In the fall and early winter, when days grow shorter and cooler and the first frost approaches, it’s time to plant garlic.
Hard-neck vs. soft-neck garlic
Though garlic comes in dozens of varieties, there are two main types of garlic: hard-neck and soft-neck. The garlic you find in the grocery store usually is soft-neck garlic, which tends to be milder in taste than the hard-neck, which has a more robust, garlic flavor.
However, most U.S. gardeners will need to grow hard-neck varieties, which thrive in areas with severe winters. Soft-neck garlic grows well only in arid climates where winters are mild. Before ordering garlic to plant, find out from area gardeners or from your local agricultural extension service which garlic is best suited to grow in your region.
Unless your soil is very well drained, you’ll want to plant your garlic seed in a raised bed so water drains out. Otherwise, roots will rot. Remember, however, that raised beds require close monitoring because soil can dry out quickly.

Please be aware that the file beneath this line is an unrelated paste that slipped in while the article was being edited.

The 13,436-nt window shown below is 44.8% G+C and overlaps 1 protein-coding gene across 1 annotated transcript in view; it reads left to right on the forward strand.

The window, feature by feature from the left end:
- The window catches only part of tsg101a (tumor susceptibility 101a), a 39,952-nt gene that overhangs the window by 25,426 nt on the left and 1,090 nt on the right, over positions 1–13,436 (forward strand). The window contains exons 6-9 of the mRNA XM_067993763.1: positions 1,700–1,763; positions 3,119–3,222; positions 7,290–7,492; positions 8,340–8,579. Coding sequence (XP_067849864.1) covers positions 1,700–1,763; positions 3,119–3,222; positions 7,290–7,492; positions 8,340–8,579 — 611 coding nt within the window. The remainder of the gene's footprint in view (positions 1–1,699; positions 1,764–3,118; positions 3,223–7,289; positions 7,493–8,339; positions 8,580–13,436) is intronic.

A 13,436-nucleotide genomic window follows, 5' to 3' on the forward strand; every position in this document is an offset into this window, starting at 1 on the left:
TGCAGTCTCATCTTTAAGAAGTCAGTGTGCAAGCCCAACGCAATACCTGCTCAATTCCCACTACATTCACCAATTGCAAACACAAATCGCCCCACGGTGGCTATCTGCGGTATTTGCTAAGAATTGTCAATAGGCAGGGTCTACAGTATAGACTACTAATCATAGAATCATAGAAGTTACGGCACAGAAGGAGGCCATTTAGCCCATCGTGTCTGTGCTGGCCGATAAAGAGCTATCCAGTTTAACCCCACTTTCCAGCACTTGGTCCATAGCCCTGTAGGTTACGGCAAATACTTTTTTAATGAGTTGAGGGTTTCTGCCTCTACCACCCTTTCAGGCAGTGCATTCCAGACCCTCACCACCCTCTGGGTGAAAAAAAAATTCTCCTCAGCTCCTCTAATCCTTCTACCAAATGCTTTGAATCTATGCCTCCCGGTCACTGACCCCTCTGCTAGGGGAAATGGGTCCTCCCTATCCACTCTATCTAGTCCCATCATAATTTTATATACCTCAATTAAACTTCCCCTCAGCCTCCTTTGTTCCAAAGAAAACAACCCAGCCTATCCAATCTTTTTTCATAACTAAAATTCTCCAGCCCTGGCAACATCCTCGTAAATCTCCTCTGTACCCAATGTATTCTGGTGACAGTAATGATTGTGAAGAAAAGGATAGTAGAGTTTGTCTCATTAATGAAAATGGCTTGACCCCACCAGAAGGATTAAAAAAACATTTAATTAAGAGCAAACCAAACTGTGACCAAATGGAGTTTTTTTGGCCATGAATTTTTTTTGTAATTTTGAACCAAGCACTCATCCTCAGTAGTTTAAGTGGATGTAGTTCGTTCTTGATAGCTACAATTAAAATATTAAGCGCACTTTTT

Before planting, have the soil tested by a local extension agent. Garlic grows best in soil with a pH of 7. Once the soil is right, plant the garlic cloves pointy side up 2-3 inches deep and about 7 inches apart. Rows should be 12-13 inches apart.
Tending the garlic garden
As the weather turns cold, mulch with 2 inches of chopped leaves. This not only keeps light from getting through to the plants, but it helps suppress weeds. The garlic shoot will emerge from the mulch in spring.
When the plants are 6 to 8 inches high, apply a 7-2-4 fertilizer — I prefer that in an organic fertilizer — very liberally. You’ll get a bigger plant with a better bulb.
The plant will continue growing and in early summer a flower stalk called a scape will appear. Many garlic growers cut off the scapes by hand to encourage the plant to focus its growing energy on developing the bulb rather than the flower.
As the plant grows, the leaves begin to turn brown from the bottom up. More leaves will die as harvest time approaches. When four to five green leaves remain on the plant — usually from late June to late July — it’s time to harvest the garlic.
You can eat it immediately or store it for later use. Garlic keeps longest when stored at 60-65 degrees in moderate humidity.